Recognized since the early 1800s, Guillain-BarrÃ© syndrome is a rare, paralyzing and potentially catastrophic disorder of the peripheral nerves. It involves a sudden attack on the nerves that control movement - both voluntary, like walking, and involuntary, like breathing. People may spend months in hospital, not knowing if or when they will recover. Some face long-term disability. The disease is of variable severity; in mild cases the victim can still walk, while in the most severe sufferers are reduced to a state of near-paralysis. Four out of five victims eventually recover fully but it takes several years for the injured nerves to completely repair themselves. Younger people recover more quickly. There is around a five percent mortality rate, usually from respiratory complications or heart problems.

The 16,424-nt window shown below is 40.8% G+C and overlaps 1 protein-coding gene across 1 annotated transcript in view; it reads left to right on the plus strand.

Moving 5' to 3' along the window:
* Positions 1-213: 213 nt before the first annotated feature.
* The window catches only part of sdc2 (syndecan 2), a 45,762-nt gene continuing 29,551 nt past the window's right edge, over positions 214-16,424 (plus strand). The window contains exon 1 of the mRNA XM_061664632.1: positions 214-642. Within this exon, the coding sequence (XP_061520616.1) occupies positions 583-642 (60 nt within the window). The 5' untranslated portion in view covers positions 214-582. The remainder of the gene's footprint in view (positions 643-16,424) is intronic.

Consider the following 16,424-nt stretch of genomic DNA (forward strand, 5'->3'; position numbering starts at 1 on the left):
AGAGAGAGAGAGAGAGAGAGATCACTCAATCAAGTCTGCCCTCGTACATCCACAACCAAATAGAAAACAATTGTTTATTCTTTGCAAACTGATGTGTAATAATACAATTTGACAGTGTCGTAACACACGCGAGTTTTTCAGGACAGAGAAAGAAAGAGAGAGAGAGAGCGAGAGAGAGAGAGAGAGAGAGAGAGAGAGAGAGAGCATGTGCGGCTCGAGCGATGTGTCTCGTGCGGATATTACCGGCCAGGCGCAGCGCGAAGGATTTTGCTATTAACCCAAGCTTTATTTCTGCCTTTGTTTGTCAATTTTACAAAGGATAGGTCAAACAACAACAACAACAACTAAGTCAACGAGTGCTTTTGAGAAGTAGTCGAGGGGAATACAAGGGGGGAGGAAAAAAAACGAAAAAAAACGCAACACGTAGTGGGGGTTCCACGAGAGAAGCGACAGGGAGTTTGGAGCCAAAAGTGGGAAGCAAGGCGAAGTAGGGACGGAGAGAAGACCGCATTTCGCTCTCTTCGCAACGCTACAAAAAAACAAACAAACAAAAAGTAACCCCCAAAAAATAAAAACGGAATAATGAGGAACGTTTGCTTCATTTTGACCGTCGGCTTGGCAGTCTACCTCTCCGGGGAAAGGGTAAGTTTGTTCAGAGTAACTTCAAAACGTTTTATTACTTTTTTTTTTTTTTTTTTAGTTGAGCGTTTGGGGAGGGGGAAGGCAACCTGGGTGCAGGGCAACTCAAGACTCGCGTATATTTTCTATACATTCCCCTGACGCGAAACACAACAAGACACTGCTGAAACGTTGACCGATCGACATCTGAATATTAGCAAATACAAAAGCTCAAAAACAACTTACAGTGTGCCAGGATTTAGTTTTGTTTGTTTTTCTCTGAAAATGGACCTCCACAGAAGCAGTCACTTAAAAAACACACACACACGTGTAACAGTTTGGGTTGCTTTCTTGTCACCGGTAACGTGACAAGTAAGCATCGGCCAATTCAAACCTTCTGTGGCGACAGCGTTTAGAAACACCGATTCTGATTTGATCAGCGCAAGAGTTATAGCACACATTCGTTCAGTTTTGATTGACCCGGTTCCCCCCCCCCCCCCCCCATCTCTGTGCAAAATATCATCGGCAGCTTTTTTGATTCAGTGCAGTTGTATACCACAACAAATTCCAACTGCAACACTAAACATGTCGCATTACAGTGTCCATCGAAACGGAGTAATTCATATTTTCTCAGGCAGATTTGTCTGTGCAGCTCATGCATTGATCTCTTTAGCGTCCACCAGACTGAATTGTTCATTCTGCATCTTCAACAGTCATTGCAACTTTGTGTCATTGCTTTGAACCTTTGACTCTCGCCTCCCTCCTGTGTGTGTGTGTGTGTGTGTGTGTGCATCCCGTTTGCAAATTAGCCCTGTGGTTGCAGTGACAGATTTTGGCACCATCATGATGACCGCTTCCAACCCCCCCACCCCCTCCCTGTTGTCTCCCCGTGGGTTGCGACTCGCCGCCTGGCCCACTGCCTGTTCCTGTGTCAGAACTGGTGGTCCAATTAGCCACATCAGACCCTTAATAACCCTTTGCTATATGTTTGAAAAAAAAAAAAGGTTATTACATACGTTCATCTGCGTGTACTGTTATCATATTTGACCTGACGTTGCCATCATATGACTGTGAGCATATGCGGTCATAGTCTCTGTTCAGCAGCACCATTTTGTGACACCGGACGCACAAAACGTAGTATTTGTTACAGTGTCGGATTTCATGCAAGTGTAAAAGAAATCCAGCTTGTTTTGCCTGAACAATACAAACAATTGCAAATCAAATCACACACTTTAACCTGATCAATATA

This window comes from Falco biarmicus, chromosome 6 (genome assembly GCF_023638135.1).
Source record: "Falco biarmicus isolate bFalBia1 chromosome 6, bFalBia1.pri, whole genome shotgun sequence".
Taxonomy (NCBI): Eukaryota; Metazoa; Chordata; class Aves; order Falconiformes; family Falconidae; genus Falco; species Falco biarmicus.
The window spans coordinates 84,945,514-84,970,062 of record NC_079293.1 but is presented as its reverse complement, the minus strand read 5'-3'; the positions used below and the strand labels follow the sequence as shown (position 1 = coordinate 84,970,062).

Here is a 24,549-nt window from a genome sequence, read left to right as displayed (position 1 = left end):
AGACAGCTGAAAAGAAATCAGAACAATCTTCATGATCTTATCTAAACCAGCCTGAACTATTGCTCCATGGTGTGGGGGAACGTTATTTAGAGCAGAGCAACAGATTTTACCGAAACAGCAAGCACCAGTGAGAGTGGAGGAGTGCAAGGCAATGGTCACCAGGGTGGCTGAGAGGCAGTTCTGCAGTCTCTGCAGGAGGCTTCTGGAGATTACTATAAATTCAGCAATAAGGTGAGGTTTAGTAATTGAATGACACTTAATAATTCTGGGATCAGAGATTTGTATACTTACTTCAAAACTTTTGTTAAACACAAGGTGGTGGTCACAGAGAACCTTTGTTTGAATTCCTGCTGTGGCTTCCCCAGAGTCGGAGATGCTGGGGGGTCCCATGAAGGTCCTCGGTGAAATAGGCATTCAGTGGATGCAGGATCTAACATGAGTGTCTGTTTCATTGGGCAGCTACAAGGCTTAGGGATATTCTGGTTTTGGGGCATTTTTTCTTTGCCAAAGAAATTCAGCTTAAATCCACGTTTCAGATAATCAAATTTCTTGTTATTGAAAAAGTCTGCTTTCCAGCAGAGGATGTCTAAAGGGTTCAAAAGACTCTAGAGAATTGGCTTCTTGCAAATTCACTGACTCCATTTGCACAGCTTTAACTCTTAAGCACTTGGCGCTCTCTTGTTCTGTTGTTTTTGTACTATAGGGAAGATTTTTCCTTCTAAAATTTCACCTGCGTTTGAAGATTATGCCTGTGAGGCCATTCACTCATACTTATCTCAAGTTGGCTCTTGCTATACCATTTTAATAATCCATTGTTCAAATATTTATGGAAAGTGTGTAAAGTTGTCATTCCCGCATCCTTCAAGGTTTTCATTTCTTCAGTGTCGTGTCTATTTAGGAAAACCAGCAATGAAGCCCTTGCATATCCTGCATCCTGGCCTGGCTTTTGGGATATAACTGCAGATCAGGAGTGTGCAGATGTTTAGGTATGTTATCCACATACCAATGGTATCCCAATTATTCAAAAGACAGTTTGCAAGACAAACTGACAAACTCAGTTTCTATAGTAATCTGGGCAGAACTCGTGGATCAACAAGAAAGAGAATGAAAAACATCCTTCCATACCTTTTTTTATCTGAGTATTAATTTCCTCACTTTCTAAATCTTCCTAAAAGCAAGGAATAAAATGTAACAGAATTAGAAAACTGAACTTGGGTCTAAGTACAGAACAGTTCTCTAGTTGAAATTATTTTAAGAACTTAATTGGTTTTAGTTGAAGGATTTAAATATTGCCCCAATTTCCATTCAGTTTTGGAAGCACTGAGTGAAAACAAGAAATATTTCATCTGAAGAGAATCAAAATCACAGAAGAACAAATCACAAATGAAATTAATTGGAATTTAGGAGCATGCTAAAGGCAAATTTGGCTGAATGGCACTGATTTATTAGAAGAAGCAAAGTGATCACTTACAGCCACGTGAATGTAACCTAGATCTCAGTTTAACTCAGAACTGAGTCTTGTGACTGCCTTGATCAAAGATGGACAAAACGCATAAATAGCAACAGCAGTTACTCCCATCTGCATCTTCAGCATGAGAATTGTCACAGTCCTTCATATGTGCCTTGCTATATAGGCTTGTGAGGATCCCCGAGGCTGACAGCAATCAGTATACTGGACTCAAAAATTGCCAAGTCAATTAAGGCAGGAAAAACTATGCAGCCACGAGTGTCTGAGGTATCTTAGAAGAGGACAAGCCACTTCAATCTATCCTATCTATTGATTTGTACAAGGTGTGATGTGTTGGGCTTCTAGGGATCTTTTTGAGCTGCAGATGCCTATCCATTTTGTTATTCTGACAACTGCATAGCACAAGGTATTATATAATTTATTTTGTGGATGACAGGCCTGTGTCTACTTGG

The cause of the disease is unknown, but about two-thirds of cases are preceded by a respiratory or gastrointestinal infection. A significant minority of cases follow infection by two herpes viruses, cytomegalovirus or Epstein-Barr virus, the cause of infectious mononucleosis. Some cases have been triggered by immunizations against infections such as influenza.